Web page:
Meet the 24-year-old Coloradan building a ‘MapQuest’ for space missions

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CU Boulder PhD student Dezell Turner wears the augmented reality rig he’s been using to make software that can help people chart pathways into space. Feb. 22, 2024.

Don the goggles and ride along with a CU graduate student who’ll let you hold a holographic sun in the palm of your hand.

Dezell Turner wants to use augmented reality to map trajectories in space. His souped-up gaming laptop and that eyewear may someday help aerospace companies chart new paths through the solar system.

“I’m sort of trying to build MapQuest for planning space missions,” he said.

Turner often demonstrates his project, operating his computer while visitors don the goggles to see colorful holograms of our sun and eight planets, displayed to show their location at a given date and time, down to the millisecond.

Then, users move their fingers – think about changing the size of a photo on a smartphone – to shift things around.

Courtesy: Dezell Turner
One view into the solar system model that CU Boulder PhD student Dezell Turner has constructed for his augmented reality application, which he's hoping will help people chart pathways into space. Feb. 22, 2024.

The next step, Turner said, would be for operators to interactively draw possible routes for their vehicles through his virtual solar system, and pick the ideal one. That could mean choosing the fastest or most fuel-efficient path, or perhaps the one that best orients a vehicle toward the sun to take advantage of it as a power source.

“You know how in the movies you can just fly straight to wherever you’re trying to go? You can’t really do that in space, gravity won’t let you, and there’s this infinite number of options,” Turner said. “I’m trying to build a tool that really lets people look at all of their options and lets them make those trade-offs in a way that might not have previously been that intuitive.”

Creating a ‘parking spot’ in space

Turner is working toward his doctorate in astrodynamics, the study of how vehicles move through space.

His project comes at a time when Colorado ranks as the nation’s second-largest aerospace economy, and while the world is engaged in a new space race.

Kevin J. Beaty/Denverite
Colorado Matters host Ryan Warner (center) grabs a virtual sun as he tries out CU Boulder PhD student Dezell Turner's augmented reality rig, which he's using to help people chart pathways into space. Feb. 22, 2024.

China, India and Japan have all put uncrewed vehicles on the moon in recent years, and a private U.S. company placed a robot lander last month. NASA plans to have astronauts back on the lunar surface in 2026.

To support its lunar operations, the space agency plans to put a space station called Gateway in orbit around what Turner calls a “parking spot,” a relatively stable environment where communications with the Earth will be optimal.

NASA already has the expertise to figure out routes and orbits, but Turner said his technology will help smaller companies that want to get there too. 

“There’s a lot of new organizations that really want to send things to the moon, and they suggest all of these mission concepts that sort of involve using these parking spot orbits, but the problem is not all of them have the resources to do that trajectory design themselves,” he said. “So I want to build a tool that makes it super intuitive for people like that to use.”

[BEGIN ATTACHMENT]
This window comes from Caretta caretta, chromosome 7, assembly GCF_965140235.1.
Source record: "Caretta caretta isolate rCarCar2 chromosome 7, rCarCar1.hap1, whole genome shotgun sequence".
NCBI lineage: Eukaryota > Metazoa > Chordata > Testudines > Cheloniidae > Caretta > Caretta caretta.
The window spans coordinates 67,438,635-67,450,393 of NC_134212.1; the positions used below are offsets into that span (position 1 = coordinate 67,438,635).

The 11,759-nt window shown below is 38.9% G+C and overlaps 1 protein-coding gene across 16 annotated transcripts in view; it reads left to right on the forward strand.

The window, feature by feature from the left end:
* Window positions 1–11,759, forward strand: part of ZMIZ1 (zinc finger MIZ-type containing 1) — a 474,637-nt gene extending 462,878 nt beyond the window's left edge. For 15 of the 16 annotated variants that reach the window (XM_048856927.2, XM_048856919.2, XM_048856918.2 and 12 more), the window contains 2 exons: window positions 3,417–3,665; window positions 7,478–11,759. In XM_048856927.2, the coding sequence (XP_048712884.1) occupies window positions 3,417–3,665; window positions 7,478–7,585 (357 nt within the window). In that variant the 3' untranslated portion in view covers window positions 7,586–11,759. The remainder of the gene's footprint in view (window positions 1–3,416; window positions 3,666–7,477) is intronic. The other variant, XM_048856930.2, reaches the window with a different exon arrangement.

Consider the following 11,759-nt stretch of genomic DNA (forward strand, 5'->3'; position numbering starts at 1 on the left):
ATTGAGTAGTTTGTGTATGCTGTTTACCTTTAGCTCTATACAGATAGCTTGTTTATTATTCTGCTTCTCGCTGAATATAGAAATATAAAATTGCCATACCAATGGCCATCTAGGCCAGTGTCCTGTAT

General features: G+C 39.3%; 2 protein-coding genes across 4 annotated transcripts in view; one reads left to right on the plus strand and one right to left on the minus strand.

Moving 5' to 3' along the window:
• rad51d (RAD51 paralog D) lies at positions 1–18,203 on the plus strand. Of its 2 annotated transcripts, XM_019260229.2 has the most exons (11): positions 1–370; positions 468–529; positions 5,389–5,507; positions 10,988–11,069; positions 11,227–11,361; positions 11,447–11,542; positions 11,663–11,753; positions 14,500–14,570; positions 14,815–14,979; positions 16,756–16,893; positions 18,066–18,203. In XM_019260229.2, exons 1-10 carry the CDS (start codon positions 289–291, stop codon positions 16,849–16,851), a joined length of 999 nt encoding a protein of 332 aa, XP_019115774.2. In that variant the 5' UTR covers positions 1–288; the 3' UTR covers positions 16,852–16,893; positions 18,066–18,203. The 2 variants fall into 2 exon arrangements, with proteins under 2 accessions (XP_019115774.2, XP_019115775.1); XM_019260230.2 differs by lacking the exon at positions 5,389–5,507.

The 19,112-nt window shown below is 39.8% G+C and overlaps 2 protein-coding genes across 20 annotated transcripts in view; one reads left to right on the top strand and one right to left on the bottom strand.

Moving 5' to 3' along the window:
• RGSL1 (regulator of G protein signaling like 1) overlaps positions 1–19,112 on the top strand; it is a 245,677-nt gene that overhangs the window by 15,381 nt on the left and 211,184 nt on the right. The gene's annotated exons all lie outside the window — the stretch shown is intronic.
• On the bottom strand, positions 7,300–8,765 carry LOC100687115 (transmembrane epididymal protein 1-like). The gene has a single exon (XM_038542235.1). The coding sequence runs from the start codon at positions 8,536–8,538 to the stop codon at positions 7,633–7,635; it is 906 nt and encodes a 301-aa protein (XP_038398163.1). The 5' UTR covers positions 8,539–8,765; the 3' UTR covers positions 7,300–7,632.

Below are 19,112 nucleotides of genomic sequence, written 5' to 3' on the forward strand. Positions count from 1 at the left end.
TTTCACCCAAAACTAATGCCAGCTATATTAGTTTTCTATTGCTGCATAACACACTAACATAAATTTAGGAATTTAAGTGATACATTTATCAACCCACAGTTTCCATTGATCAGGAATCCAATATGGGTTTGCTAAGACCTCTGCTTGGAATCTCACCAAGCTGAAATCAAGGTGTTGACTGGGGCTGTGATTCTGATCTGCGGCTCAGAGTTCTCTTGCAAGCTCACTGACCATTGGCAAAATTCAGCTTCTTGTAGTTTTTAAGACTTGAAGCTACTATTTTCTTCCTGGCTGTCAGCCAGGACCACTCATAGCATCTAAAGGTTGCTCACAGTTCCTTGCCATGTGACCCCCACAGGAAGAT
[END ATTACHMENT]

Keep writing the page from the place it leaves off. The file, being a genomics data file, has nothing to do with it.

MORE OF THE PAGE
An early fascination with space

Turner’s fascination with space began when he was a kid in Iowa.

 “I think there's just something so comforting about the fact that we're so small in the grand scheme of the universe, right?” he said. “I think we forget just how far apart the inner planets are and just how far away Pluto is from the sun, and that's just one star in the galaxy. And I think there's something really comforting about the fact that, wow, all of our problems that seem so big are actually kind of tiny.”

Kevin J. Beaty/Denverite
CU Boulder PhD student Dezell Turner seen through the augmented reality rig he's been using to make software that can help people chart pathways into space. Feb. 22, 2024.

At age 24, he’s listed in the Aviation Week Network’s 20 Twenties program, recognizing top students in their 20s.

He’s also part of a diversity initiative called Space Workforce 2030 that aims to put at least 3,000 paid interns to work in the aerospace industry by 2030, opening the door for more women and people of color in a business where they are severely underrepresented. 

Turner, who is Black, said he’s benefitted from the guidance of people like himself in the aerospace field, including a mentor who died recently. 

Kevin J. Beaty/Denverite
Colorado Matters host Ryan Warner (right) meets Dezell Turner, the CU Boulder PhD student who's working on augmented reality to help people chart pathways into space. Feb. 22, 2024.

“I can't tell you just how trajectory-altering it was to see someone in the field that I wanted to be in who also looked like me and was also loved and respected by his peers,” he said. “It was really just this reminder that, ‘Hey, I think you can do this.’”

But the industry as a whole needs more diversity, he said. 

“We're trying to solve some really difficult problems, and you can't really do that if you're not considering all sorts of perspectives, and a great way to do that is by bringing in people from different backgrounds,” Turner said. “But also, I really hope that a program like this will help kids who were growing up like me, give them the chance to see themselves reflected in this industry, and maybe they'll be reminded that they do belong.”

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